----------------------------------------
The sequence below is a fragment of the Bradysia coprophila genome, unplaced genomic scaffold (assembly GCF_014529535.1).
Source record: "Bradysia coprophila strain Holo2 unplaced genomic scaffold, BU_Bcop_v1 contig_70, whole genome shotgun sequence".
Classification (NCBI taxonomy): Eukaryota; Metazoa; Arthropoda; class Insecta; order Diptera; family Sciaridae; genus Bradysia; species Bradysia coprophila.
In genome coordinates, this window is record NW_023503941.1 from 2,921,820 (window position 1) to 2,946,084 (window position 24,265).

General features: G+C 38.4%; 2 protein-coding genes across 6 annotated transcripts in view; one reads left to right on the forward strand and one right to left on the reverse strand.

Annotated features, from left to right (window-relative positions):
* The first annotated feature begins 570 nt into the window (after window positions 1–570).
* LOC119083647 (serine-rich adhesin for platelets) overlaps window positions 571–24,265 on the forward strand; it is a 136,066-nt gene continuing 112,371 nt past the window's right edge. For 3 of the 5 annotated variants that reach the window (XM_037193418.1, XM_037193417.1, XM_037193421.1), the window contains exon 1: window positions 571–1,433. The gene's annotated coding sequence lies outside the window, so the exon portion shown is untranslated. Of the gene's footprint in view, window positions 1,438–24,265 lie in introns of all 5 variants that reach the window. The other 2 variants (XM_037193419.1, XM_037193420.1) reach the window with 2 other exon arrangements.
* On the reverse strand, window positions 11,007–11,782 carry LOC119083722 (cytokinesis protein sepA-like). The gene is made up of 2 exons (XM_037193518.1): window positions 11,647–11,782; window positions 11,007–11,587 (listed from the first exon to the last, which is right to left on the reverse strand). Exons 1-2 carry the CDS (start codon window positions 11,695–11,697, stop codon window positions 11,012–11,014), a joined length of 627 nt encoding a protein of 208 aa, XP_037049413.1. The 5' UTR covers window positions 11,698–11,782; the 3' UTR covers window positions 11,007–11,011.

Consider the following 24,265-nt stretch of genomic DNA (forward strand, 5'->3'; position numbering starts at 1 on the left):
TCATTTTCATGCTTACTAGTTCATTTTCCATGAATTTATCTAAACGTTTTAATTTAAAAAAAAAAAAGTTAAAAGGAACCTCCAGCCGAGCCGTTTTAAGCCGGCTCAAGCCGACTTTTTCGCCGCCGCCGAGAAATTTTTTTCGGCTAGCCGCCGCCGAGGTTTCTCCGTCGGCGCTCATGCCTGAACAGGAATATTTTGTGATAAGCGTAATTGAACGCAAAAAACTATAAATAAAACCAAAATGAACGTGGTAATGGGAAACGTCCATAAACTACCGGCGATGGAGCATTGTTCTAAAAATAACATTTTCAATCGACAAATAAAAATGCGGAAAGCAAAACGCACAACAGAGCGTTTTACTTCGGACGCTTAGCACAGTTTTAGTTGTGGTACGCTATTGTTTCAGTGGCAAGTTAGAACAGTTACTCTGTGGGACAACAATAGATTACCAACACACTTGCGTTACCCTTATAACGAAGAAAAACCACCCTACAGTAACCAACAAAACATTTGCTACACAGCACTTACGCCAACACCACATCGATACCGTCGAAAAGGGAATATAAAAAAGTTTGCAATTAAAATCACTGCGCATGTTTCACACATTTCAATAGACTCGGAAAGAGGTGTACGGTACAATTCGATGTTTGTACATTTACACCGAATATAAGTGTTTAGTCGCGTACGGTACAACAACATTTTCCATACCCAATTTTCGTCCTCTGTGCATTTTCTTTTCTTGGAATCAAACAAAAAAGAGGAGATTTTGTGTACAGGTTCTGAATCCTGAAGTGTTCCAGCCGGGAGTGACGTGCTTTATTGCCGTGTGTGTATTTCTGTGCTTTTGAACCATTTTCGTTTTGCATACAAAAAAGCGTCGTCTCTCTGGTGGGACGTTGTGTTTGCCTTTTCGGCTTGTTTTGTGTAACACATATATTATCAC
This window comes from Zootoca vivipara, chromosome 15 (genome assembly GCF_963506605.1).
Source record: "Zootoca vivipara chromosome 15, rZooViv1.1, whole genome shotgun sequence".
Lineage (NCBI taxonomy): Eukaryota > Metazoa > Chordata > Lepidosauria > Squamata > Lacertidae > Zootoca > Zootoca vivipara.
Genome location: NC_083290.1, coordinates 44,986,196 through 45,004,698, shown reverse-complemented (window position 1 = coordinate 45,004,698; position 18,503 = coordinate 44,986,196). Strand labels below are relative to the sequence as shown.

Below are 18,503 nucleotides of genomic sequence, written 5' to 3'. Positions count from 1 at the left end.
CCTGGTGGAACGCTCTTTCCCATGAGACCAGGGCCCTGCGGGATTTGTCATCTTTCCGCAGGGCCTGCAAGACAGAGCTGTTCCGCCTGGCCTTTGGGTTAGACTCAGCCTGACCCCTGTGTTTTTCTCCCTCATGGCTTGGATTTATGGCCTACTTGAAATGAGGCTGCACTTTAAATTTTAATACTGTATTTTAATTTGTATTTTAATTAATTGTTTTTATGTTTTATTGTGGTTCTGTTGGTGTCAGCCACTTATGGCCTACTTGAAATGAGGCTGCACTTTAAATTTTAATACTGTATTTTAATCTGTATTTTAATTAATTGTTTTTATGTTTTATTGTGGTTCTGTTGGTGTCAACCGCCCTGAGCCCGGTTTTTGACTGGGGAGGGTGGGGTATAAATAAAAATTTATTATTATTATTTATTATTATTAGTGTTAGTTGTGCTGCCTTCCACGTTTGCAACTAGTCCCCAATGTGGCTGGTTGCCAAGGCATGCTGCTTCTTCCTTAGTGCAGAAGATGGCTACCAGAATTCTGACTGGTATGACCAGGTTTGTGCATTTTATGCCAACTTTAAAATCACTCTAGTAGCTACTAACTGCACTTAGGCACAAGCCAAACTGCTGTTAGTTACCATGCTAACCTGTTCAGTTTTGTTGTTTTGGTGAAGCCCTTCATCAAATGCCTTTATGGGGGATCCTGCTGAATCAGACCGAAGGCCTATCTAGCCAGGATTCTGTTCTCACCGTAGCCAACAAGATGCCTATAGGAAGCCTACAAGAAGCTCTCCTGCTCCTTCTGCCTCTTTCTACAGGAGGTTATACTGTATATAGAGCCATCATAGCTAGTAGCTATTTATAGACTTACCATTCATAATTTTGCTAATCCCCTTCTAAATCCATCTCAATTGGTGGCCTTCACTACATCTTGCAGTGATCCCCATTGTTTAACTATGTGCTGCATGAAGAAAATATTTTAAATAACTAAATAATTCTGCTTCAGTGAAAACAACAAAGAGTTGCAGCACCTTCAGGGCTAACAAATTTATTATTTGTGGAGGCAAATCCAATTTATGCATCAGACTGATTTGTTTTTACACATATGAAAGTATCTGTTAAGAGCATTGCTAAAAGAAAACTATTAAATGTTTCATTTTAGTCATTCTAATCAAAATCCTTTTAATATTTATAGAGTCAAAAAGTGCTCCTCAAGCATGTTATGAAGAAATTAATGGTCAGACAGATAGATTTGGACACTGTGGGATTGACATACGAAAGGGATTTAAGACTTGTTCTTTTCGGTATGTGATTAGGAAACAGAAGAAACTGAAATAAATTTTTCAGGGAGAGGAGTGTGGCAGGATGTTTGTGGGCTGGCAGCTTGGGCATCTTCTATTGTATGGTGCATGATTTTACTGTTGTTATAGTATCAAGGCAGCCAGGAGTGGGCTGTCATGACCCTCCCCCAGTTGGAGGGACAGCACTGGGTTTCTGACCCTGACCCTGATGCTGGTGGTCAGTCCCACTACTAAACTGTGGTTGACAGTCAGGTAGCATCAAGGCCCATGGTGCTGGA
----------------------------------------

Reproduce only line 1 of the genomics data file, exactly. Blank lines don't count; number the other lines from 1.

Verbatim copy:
The sequence below is a fragment of the Bradysia coprophila genome, unplaced genomic scaffold (assembly GCF_014529535.1).